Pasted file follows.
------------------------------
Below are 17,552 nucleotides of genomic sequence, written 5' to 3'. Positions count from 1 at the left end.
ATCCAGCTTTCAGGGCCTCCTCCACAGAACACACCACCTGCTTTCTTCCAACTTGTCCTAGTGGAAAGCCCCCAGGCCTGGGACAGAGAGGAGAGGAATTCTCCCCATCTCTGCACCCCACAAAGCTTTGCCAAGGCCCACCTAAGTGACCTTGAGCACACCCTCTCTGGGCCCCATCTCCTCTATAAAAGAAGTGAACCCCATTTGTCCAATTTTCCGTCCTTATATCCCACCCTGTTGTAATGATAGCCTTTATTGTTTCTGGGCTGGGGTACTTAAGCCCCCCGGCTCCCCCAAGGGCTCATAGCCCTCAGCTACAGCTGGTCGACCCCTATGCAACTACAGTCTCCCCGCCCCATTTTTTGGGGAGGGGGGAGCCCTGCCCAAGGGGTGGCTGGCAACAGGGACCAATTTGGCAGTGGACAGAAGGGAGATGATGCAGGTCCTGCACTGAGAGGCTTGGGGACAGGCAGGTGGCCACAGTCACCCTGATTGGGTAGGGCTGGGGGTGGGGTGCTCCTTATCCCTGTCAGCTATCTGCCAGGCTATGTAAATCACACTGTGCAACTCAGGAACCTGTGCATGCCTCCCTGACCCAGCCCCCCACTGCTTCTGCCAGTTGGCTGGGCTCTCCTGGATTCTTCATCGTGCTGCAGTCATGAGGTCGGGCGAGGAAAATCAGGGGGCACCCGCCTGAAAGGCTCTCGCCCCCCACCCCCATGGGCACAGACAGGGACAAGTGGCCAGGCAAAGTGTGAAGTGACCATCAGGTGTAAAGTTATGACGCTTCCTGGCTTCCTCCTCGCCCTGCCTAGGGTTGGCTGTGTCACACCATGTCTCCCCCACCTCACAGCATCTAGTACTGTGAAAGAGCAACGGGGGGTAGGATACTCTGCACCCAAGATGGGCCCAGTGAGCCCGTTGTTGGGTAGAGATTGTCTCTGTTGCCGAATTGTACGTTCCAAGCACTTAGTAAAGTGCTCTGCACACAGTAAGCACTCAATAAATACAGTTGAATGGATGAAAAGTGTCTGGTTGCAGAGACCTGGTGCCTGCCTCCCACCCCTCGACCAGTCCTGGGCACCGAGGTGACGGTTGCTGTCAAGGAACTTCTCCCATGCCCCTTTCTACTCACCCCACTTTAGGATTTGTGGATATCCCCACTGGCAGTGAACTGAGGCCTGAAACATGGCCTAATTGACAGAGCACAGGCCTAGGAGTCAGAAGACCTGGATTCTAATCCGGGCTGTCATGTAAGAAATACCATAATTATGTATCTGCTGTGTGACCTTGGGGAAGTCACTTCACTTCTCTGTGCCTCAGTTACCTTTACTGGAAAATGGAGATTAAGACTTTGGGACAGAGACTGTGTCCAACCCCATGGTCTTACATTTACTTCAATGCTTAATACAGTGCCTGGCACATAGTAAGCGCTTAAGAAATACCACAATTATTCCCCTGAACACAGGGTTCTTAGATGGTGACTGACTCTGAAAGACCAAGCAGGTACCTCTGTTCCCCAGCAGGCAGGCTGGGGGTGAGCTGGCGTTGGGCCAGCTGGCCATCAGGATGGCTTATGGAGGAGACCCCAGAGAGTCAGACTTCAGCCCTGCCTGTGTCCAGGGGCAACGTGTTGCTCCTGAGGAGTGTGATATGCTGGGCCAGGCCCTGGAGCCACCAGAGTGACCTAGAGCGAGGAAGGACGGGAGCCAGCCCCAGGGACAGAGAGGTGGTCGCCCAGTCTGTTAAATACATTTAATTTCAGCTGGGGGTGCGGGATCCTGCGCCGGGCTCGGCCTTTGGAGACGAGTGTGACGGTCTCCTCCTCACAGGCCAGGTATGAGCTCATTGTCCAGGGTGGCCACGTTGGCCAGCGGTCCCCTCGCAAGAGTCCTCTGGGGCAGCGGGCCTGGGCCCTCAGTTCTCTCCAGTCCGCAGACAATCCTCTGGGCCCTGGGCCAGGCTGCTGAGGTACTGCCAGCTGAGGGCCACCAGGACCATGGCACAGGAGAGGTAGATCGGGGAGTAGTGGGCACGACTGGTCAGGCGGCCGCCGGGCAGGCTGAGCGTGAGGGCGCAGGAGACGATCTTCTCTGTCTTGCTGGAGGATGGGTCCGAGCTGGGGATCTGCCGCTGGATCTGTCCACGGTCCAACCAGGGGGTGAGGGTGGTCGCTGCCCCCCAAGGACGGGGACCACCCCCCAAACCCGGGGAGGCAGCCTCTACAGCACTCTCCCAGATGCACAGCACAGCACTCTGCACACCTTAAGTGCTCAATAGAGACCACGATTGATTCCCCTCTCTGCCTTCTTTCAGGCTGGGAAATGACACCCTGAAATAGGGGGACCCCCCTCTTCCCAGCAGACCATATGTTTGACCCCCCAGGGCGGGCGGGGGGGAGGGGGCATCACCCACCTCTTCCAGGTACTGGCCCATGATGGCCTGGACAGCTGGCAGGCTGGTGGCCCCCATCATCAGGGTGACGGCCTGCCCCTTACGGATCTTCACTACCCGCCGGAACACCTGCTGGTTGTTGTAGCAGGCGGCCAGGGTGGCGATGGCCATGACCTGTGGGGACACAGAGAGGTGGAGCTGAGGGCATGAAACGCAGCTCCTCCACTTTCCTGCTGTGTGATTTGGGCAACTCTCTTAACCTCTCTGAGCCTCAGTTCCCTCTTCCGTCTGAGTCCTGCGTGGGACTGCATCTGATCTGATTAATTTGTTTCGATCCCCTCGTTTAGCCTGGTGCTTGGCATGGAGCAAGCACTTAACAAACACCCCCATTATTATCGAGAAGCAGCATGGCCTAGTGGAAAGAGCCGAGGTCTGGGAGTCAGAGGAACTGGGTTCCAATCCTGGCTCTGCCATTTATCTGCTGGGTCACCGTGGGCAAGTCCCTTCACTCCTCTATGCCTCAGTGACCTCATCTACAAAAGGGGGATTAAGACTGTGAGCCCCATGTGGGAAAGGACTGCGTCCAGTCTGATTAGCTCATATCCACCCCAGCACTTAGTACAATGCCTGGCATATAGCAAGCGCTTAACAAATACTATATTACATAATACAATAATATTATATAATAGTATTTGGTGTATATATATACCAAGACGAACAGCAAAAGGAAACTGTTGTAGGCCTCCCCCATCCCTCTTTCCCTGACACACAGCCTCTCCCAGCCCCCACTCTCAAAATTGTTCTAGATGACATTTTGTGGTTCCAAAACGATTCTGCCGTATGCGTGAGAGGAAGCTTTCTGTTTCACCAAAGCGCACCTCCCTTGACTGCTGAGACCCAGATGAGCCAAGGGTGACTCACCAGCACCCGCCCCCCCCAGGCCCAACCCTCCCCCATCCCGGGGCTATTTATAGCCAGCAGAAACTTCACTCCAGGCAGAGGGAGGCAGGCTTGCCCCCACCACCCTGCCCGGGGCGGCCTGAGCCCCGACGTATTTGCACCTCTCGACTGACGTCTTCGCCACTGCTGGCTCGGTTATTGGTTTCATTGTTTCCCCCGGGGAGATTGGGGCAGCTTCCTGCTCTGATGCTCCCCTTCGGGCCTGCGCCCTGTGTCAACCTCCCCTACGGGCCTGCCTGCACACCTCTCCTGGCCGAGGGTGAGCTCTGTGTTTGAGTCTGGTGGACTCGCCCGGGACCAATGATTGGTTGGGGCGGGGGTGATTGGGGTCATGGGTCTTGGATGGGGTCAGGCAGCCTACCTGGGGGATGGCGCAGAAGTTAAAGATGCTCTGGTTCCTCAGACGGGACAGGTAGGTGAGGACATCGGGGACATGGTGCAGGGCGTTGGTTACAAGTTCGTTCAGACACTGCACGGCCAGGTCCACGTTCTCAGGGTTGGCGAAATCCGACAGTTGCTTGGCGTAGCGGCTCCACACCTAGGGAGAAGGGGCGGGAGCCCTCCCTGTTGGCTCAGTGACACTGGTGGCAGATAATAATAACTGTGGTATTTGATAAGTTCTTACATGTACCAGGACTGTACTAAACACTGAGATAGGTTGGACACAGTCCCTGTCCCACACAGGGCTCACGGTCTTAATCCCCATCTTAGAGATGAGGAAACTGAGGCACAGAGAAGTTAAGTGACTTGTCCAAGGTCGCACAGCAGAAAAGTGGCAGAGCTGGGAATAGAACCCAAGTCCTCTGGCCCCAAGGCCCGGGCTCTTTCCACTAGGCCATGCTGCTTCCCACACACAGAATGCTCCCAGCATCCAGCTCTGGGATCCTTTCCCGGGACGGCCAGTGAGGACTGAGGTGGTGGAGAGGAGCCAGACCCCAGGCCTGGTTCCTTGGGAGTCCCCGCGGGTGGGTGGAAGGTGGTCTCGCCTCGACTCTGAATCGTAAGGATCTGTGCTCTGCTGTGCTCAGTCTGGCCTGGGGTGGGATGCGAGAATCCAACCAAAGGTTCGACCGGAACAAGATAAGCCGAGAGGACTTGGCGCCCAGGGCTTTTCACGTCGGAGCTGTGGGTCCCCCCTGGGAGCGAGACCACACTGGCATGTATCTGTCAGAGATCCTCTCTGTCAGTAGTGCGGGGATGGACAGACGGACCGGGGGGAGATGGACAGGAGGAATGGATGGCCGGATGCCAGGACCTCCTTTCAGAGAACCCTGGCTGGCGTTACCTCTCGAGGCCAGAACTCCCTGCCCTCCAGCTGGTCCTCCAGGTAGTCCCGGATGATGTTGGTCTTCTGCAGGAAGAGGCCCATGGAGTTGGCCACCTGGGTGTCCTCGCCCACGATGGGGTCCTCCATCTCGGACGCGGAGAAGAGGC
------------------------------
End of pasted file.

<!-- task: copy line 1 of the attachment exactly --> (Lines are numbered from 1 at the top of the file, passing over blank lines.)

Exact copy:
Below are 17,552 nucleotides of genomic sequence, written 5' to 3'. Positions count from 1 at the left end.